What do you Need for Outline Planning Permission?

Planning permission is the system that allows additions or alterations to existing buildings as well as the erection of new ones.  It is a system put in place by the government and administered by local councils who have planning departments.  Not all changes or additions to a home need planning permission but if they do, then outline planning permission is the first step.

planning permission

Permitted development

In some cases, there is no need to get planning permission for the work you are doing – this is under a scheme known as permitted development rights.  This allows you to extend or alter your home in specific ways without applying for planning permission although there are rules about what you can and cannot do.

Under it, you can convert a loft or garage, add a modest extension or outbuilding and even change around some internal features of the home.  There are rules that apply in addition to the basic regulations if you live in protected areas such as World Heritage Sites or Area of Outstanding Natural Beauty.  There are also extra rules if your property is a listed building that may prohibit the changes you want to make.

planning permission

Outline or full planning permission

If your planned change does require planning permission, then you need to apply for it – this post goes through the basics of applying for it.  There are two main ways to apply for planning permission – either in full or in outline.

Outline planning permission grants the permission for a dwelling in principle subject to certain design conditions based on size and shape.  Information within the outline application does have to be reasonably detailed.  If you apply for outline planning permission, it will detail exactly what type of house you can build or what amendments you can make.  Outline plans are used to find out at an early stage if a full permission could be granted without the costs involved with a full application.

Reserved matter

Outline planning permission allows you to add fewer details at the early stage, although these do need to be included in the later full application.  Details can be agreed on a ‘reserved matter’ application at a later point.

Reserved matters can be:

  • Appearance – the way the building looks including the exterior of the development
  • Access – all routes to and within the building as well as how these interact with existing roads and paths off-site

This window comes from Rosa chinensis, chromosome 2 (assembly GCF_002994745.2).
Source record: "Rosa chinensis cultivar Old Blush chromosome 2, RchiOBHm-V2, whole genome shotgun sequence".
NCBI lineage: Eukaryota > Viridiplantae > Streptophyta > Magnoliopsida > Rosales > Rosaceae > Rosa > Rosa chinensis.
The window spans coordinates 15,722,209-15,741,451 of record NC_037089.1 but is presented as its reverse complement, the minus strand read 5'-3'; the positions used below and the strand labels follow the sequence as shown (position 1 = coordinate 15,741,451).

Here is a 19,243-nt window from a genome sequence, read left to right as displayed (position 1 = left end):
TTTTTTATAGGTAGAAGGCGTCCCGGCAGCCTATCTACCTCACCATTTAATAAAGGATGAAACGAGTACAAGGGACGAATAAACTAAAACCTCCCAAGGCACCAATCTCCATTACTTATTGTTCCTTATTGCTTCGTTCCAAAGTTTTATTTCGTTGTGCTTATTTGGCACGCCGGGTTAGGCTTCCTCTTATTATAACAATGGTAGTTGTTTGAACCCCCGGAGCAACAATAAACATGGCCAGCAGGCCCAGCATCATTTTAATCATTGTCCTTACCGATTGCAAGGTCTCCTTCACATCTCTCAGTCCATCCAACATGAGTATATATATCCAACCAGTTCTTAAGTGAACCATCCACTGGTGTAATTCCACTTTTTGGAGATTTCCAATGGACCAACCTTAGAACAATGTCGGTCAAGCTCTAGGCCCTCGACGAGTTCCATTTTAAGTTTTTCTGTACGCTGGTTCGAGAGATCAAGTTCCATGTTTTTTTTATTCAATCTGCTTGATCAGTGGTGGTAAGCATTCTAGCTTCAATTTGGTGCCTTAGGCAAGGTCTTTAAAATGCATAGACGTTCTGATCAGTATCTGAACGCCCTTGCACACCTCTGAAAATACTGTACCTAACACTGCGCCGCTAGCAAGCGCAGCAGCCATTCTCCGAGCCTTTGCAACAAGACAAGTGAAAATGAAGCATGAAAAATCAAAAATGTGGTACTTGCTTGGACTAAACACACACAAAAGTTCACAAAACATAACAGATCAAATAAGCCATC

• Landscaping – protection or improvement of amenities of the site and area including the planning of trees or hedges as a screen
  • Layout – includes the building as well as routes and open spaces around it and how they will be laid out
  • Scale – this relates to the size of the development including height, width and length of each building

Once outline planning permission has been granted, a reserved matter application must be made within 3 years or less if this is stated in the application.  The details must be in the agreement with the outline and condition attached to it.

Costs and decisions

The cost of the application is quite complicated depending on the size of the property. And the type of application you make.  For example, if you submit an outline application you will pay £462 for a site up to 2.5 hectares. While you will pay substantially more for properties that are over 2.5 hectares.  

The local authority will use what is known as material considerations when deciding whether to grant planning permission or not.  Examples of these include:

  • Overlooking or a loss of privacy for neighbouring properties
  • Loss of light or overshadowing for neighbouring properties
  • Parking issues and highway safety
  • Noise and traffic issues
  • Impact on any listed building or conservation area where relevant
  • Layout and density of building
  • Design, appearance and materials proposed to be used
  • Any relevant government policies
  • Proposal in the development plans
  • Previous planning decisions

Neighbours are often consulted and invited to give their opinion on the project. As are parish councils where these are operating, and their views are taking into account.  If neighbours don’t object, then there is a greater chance that the permission will be given.

However, if there is an object, then the committee of local councillors will need to get together to further consider it.  The decision will be made by a majority vote of the local planning committee. You or your agent will be given the chance to address and give your views in a three-minute spell.

Getting planning permission can take 10-12 weeks, sometimes longer if a meeting is needed.  Many times, the cases are straightforward and the decision quick.  A sign is then posted outside the property to advise what is happening for a public consultation period of 3-8 weeks.  Currently, some 75% of applications are accepted in England. If you are denied permission, you do have the right to appeal this to the planning inspectorate.